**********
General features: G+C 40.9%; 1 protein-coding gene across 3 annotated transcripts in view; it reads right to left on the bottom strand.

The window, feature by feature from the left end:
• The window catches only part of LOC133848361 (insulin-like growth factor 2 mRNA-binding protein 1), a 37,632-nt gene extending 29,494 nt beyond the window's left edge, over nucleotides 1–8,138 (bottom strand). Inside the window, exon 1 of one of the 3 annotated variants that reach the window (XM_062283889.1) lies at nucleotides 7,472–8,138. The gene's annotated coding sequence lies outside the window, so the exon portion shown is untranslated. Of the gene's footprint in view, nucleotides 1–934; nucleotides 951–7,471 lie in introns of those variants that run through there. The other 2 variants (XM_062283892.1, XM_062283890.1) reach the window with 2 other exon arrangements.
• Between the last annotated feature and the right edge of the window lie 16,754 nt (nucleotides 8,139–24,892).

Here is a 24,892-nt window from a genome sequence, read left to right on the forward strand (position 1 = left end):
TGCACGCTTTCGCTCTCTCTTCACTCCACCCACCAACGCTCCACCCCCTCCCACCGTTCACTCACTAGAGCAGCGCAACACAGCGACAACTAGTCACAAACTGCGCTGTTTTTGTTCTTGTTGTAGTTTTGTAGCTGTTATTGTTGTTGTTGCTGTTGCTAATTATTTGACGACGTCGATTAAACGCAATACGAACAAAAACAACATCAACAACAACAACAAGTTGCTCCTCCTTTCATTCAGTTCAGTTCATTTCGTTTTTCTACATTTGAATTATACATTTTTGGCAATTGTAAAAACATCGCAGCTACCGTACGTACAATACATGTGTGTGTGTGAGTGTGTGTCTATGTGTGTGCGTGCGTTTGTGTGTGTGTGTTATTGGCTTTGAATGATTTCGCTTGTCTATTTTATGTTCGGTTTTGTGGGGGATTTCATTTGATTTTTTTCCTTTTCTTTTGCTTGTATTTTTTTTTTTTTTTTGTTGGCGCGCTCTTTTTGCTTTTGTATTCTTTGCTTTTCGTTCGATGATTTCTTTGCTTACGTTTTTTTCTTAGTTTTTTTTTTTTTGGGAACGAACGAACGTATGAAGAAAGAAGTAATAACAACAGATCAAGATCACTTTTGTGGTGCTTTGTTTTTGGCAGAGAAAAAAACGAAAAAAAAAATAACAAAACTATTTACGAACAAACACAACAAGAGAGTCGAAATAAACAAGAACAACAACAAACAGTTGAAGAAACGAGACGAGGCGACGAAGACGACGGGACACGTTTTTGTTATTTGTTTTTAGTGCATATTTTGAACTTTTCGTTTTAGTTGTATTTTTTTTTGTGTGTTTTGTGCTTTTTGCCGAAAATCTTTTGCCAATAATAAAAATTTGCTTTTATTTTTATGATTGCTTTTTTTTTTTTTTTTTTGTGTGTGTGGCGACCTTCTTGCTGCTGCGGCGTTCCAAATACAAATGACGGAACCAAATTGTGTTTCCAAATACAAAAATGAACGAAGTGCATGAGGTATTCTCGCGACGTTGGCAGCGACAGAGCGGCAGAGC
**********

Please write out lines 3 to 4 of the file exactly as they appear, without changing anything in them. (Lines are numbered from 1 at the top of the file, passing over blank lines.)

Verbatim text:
• The window catches only part of LOC133848361 (insulin-like growth factor 2 mRNA-binding protein 1), a 37,632-nt gene extending 29,494 nt beyond the window's left edge, over nucleotides 1–8,138 (bottom strand). Inside the window, exon 1 of one of the 3 annotated variants that reach the window (XM_062283889.1) lies at nucleotides 7,472–8,138. The gene's annotated coding sequence lies outside the window, so the exon portion shown is untranslated. Of the gene's footprint in view, nucleotides 1–934; nucleotides 951–7,471 lie in introns of those variants that run through there. The other 2 variants (XM_062283892.1, XM_062283890.1) reach the window with 2 other exon arrangements.
• Between the last annotated feature and the right edge of the window lie 16,754 nt (nucleotides 8,139–24,892).